Perhaps Niall would like to explain how the war lasted longer than the nuclear exchange; it seems to me quite likely that Israel, with nuclear weapons, could destroy the warmaking and demographic potential of Iran within a few minutes. Certainly, in a nuclear exchange, the United States would have no difficulties in doing so. Of course, the point here isn’t to paint any kind of realistic scenario; why build a flimsy house with no foundation when all you need is a facade?

Ferguson makes a couple of minor points worth noting. First, he suggests that the West can no longer “lord it over” the Islamic world, which I find curious given that the policy he seems in favor of, that is, the conquest of Iran and its neighbors, might well be described as quite literally “lording it over” the Islamic world. Second, in the above passage Ferguson admits, quite correctly, that our position in Iraq has become a strategic liability. I’m surprised; Niall Ferguson is hardly the person I would expect to admit the possibility of imperial overstretch, especially in the context of Iraq.

Matt’s commenter Ellen tags it right:

Self-indulgent silliness. Harvard should be embarrassed at such puerility.

Quite.

Rejected!

[ 0 ] January 16, 2006 |

Rejection letters have lost their sting since I got a job, but I must nevertheless say that I’m a bit offended when an institution can’t even bother to proof-read its notices:

Dear Dr. Farley,

I am writing to let you know that the International Relations faculty position for which you applied has been filled. We had an excellent pool of candidates, so the selection process was very competitive.

With appreciation for your interest in the University of XXX and best wishess for your future success, I am,

Sincerely,

XXXX

What Would Jesus Crush?

[ 0 ] January 16, 2006 |

Words fail.

Hat tip to graefix. Also check out what appears to be graefix’ new blog.

The Ledeen Doctrine

[ 0 ] January 15, 2006 |

“Every ten years or so, the United States needs to pick up some small crappy little country and throw it against the wall, just to show the world we mean business.”

Now that we’re getting to the nub on Iran, let’s talk a bit about one of the biggest failures of the Iraq operation. Iraq was, by demonstrating the resolve of the United States, supposed to eliminate the need for military action in Iran and North Korea. The failure of the Iraq operation on this count is total; if Iraq becomes a democratic, secular paradise tomorrow, it will still have failed to terrify our enemies around the world into submission.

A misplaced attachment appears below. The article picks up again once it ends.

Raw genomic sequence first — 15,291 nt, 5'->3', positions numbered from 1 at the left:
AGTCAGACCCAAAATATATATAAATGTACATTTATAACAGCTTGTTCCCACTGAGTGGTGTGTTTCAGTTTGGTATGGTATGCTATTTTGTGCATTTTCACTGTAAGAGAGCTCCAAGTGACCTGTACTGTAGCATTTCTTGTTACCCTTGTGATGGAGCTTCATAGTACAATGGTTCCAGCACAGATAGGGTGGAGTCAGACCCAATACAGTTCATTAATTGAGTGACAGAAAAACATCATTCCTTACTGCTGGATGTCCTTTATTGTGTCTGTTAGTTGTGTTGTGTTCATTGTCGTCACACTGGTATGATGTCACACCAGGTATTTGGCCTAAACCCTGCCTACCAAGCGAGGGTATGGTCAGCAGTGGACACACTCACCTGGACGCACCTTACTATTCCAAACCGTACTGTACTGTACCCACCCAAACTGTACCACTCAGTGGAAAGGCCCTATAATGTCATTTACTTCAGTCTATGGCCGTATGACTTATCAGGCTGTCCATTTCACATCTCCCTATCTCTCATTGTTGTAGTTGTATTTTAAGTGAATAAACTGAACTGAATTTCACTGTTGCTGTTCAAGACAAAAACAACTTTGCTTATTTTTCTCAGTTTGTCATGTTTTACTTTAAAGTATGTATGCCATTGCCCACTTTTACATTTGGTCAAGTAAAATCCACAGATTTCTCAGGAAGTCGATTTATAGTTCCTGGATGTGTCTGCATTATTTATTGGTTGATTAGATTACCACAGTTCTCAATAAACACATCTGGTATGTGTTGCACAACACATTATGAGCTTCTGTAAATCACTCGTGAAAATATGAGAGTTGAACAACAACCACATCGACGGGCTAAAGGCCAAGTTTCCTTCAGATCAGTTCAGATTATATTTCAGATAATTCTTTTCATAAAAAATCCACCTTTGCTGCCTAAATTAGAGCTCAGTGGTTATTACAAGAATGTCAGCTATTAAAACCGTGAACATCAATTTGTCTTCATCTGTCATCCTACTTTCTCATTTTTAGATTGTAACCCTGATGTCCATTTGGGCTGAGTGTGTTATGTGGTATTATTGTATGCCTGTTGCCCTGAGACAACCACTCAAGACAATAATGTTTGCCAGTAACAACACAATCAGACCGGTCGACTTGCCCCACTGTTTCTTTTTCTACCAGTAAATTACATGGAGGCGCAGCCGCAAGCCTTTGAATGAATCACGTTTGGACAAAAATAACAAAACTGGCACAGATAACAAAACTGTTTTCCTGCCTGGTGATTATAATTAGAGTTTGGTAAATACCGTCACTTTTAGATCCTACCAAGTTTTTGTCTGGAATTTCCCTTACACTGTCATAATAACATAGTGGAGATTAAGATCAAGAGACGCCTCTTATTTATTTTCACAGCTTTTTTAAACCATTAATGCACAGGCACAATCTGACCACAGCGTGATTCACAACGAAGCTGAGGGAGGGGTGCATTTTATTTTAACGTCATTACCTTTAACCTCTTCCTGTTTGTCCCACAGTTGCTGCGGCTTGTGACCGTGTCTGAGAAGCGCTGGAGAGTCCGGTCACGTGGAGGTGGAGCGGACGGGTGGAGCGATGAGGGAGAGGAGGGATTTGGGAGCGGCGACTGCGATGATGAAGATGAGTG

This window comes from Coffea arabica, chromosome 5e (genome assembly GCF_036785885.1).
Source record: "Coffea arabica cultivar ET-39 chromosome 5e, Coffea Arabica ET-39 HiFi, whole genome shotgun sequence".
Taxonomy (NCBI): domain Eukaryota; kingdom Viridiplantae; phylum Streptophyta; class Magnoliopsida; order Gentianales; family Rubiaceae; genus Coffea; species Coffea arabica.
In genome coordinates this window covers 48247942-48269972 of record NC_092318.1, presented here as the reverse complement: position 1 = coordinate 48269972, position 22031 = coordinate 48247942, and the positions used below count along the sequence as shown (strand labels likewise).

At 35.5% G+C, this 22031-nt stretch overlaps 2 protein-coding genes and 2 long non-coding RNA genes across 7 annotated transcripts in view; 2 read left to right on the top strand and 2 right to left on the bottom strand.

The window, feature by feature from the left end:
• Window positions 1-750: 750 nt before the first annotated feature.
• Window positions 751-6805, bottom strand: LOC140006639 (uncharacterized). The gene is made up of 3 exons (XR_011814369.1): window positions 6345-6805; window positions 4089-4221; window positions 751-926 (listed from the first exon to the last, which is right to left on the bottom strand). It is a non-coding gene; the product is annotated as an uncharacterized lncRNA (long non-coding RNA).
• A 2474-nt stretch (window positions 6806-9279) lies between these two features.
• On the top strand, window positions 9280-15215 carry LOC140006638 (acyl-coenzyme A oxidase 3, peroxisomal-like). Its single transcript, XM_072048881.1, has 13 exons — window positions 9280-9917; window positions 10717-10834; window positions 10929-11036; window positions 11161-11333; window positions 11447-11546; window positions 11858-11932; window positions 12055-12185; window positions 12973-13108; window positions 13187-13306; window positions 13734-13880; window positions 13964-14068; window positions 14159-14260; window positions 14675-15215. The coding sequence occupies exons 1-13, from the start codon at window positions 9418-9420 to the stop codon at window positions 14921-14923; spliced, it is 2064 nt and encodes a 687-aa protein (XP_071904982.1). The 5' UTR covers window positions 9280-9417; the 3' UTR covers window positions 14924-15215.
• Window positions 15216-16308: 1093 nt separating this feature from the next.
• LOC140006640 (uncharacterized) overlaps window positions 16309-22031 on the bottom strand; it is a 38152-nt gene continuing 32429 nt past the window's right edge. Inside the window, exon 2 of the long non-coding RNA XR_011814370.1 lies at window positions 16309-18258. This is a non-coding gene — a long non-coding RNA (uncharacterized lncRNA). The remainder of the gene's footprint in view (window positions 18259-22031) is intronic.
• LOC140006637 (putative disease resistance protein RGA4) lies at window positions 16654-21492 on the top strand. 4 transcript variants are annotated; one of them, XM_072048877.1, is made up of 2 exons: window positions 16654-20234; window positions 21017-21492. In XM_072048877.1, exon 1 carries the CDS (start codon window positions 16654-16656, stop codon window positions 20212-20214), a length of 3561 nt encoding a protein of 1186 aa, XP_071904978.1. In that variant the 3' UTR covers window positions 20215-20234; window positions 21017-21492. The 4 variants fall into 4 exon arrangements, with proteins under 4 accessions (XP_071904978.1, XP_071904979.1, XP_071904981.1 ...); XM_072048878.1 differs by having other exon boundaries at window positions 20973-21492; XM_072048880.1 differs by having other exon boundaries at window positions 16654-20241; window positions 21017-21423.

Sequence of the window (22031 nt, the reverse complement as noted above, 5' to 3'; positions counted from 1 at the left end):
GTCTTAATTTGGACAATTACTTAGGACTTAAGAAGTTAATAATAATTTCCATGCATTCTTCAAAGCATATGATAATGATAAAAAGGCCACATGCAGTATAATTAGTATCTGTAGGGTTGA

The situations in Iran and North Korea have deteriorated considerably since 2003. North Korea either has nuclear weapons or the means to produce them. Iran has not become more receptive to our demands; indeed, conservative elements have grown consistently stronger since before the Iraq operation. The only success that supporters of the Iraq operation have on this count is the decision of Libya to give up its weapons. This is a bad joke, of course and suffers from the post hoc ergo proctor hoc fallacy; no military threat against Libya was made, and Libya began moving closer to the West in the late 1990s, long before military action against Iraq was contemplated. Only an unapologetic partisan or a moron could believe that the invasion of Iraq has had the reputational effects that were imputed to it. One might even be inclined to think that a reputation for resolve is worthless in international relations…

In short, the Ledeen Doctrine is garbage. Destroying a small country every ten years or so will not, it appears, provide for our security. Iran has not been cowed by US military action; at best, the decision to invade Iraq can be held to have no important impact on Iranian nuclear ambitions. At worse (and I think that this is far more credible) the US invasion has provided the Iranian leadership with external impetus and domestic political capital for pursuing the nuclear option. Which of these is true isn’t really very relevant; the fact that destroying a country in order to look tough doesn’t work is a lesson that we should not soon forget.

I will leave it to a more qualified theorist than myself to work out the gender implications of the Ledeen Doctrine, although it seems relatively clear to me that much of the doctrine (and much of the idea that reputation is important) is built around a particular conception of toughness and masculinity, a conception that many seem to mistake for good policy.